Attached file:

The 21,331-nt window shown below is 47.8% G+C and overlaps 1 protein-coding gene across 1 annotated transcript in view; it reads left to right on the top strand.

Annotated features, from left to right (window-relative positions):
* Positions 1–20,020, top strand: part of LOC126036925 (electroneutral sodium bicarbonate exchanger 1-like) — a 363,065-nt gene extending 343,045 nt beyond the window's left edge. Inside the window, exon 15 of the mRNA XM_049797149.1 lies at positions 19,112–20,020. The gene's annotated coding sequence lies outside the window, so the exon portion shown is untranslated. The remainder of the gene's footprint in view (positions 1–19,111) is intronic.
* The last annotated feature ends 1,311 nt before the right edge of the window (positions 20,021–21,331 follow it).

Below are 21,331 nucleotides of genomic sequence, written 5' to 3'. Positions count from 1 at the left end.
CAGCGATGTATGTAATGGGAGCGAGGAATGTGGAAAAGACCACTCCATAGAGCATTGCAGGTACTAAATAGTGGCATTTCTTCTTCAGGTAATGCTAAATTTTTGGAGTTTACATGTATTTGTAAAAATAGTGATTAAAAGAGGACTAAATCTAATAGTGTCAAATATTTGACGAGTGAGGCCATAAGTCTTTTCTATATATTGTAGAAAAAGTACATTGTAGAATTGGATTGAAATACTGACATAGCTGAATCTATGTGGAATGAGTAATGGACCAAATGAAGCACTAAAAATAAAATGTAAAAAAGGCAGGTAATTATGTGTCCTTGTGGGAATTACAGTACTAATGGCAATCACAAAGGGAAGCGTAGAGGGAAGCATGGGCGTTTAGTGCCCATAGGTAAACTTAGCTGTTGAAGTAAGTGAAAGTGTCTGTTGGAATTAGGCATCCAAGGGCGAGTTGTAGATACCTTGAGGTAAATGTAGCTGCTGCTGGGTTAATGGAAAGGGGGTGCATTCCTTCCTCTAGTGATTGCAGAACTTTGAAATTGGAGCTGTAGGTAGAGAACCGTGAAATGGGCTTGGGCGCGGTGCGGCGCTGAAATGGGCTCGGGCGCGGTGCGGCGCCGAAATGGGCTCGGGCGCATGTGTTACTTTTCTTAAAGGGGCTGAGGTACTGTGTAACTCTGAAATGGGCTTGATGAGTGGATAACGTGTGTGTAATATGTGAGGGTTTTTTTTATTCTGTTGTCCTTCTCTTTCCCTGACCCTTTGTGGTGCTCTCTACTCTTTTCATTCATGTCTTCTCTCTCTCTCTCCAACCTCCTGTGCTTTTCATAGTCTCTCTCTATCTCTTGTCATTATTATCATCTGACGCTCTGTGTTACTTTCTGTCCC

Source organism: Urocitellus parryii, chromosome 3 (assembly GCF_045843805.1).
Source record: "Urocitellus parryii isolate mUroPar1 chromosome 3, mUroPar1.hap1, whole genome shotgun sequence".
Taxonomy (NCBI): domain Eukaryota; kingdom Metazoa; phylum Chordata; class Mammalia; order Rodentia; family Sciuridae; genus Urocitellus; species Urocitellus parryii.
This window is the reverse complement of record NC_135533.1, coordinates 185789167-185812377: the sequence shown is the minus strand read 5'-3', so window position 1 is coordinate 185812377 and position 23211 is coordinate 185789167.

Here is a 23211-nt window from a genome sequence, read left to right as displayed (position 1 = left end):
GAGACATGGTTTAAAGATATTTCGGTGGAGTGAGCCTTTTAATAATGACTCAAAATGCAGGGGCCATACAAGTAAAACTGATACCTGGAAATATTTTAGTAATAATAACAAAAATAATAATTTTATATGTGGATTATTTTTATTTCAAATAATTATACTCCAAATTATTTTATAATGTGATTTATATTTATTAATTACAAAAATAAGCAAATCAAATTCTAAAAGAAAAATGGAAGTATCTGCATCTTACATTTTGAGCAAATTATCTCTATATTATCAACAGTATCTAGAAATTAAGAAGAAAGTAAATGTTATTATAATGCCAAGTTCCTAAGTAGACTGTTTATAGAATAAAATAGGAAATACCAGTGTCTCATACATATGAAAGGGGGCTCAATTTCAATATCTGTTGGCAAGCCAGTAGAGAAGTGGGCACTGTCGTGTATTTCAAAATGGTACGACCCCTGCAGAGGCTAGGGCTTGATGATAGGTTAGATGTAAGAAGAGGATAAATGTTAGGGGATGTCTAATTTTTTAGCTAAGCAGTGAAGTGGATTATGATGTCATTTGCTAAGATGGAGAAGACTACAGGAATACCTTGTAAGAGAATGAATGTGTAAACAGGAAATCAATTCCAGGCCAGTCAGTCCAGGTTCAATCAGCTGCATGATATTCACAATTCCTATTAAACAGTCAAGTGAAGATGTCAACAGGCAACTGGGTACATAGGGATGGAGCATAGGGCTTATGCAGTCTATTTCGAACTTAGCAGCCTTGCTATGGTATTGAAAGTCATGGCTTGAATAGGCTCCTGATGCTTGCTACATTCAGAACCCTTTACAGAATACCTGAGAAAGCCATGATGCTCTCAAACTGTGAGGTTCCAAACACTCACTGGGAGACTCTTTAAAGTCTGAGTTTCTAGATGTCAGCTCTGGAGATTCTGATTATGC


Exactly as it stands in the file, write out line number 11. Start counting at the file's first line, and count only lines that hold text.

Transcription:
Here is a 23211-nt window from a genome sequence, read left to right as displayed (position 1 = left end):